COMMENT | With the extended MCO still proceeding and the resigned acceptance of mounting case numbers, the optimism and stoicism that seemed to accompany last year have been fast deteriorating into open despair and resignation.
A lot has been written about the seeming hopelessness, but by and large, what exactly can be done at a grassroots level? Much of the population in the Klang Valley region has been atomised, to borrow Hannah Arendt’s term, sequestered in individual units under the stay-at-home orders, where the prospects for the post-recovery plans feel bleak even after the outlining of new economic plans and continued daily texts from the authorities.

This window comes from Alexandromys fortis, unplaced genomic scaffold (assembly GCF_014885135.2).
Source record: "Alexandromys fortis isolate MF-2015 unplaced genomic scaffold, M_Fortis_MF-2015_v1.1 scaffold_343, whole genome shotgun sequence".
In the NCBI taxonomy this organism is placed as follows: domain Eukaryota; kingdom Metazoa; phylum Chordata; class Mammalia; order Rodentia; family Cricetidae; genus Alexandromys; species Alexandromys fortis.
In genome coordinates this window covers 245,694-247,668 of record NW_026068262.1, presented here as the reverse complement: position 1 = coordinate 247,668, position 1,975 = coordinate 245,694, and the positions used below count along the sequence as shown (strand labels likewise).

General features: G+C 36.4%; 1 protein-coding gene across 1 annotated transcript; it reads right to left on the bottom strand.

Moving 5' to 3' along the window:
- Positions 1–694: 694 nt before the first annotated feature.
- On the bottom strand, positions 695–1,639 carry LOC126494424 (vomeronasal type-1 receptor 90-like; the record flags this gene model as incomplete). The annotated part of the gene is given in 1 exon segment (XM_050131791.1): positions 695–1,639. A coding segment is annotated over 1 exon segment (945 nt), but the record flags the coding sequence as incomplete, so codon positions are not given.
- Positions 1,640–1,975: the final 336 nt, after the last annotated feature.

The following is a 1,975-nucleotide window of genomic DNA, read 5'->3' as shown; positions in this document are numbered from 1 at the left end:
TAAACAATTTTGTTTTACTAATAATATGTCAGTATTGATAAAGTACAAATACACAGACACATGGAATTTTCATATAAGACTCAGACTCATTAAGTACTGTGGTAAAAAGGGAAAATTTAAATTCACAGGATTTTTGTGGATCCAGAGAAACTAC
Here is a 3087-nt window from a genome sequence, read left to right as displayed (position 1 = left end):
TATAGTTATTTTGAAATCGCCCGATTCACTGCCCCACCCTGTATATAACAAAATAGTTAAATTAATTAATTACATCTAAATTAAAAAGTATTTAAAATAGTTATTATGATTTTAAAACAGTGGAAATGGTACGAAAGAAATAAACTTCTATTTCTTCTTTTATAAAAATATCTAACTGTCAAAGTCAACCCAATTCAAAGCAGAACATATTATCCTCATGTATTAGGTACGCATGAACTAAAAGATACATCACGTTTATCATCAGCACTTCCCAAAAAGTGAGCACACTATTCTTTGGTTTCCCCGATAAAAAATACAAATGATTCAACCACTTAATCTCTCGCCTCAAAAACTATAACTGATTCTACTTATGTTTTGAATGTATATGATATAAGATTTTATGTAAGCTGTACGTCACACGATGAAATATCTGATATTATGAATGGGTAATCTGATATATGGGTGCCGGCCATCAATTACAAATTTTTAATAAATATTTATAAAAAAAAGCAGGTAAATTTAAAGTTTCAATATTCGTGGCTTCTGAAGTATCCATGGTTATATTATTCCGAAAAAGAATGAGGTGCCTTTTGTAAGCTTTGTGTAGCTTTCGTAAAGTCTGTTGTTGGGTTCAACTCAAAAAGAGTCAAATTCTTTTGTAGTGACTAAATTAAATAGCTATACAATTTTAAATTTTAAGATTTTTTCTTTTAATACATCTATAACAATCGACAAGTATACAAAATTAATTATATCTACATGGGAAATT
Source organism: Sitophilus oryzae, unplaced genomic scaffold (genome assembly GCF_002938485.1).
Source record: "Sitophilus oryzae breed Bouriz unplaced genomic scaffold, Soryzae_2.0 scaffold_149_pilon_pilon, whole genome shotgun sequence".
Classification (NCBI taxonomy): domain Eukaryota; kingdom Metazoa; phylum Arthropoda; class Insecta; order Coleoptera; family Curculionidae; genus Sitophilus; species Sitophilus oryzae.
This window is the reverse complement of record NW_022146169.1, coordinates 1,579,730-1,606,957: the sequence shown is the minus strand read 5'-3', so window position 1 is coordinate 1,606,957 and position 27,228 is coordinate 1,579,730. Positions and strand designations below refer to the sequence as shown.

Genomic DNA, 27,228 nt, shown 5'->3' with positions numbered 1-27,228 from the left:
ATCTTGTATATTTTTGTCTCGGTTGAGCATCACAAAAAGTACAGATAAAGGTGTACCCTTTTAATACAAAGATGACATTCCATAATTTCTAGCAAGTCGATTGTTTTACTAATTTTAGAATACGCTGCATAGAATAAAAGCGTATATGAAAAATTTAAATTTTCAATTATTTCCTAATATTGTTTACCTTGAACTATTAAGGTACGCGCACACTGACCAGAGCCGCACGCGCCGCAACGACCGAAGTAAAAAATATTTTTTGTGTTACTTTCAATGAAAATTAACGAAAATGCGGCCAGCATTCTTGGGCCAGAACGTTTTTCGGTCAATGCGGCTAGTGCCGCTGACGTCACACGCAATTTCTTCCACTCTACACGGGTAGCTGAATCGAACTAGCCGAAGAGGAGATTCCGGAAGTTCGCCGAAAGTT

Previously, I looked at a food aid programme in the context of grassroots movements and food security, but this article looks more closely at some other elements of recovery, particularly the performing arts.
They have traditionally been and still are regarded as non-essential areas – an elite preserve, without the immediate direct economic impacts of agriculture, higher education and manufacturing.
In an open letter written by Faridah Merican of the Kuala Lumpur Performing Arts Centre, republished on Eksentrika, she described the state of the centre, its cash reserves – which have dropped to RM5,000 at the time of publication – and the livelihoods of its employees, spelling out in great detail the steps taken over the past year to avert financial collapse and the question that remains: “whether [Malaysia] still wants the arts to be part of the local landscape”...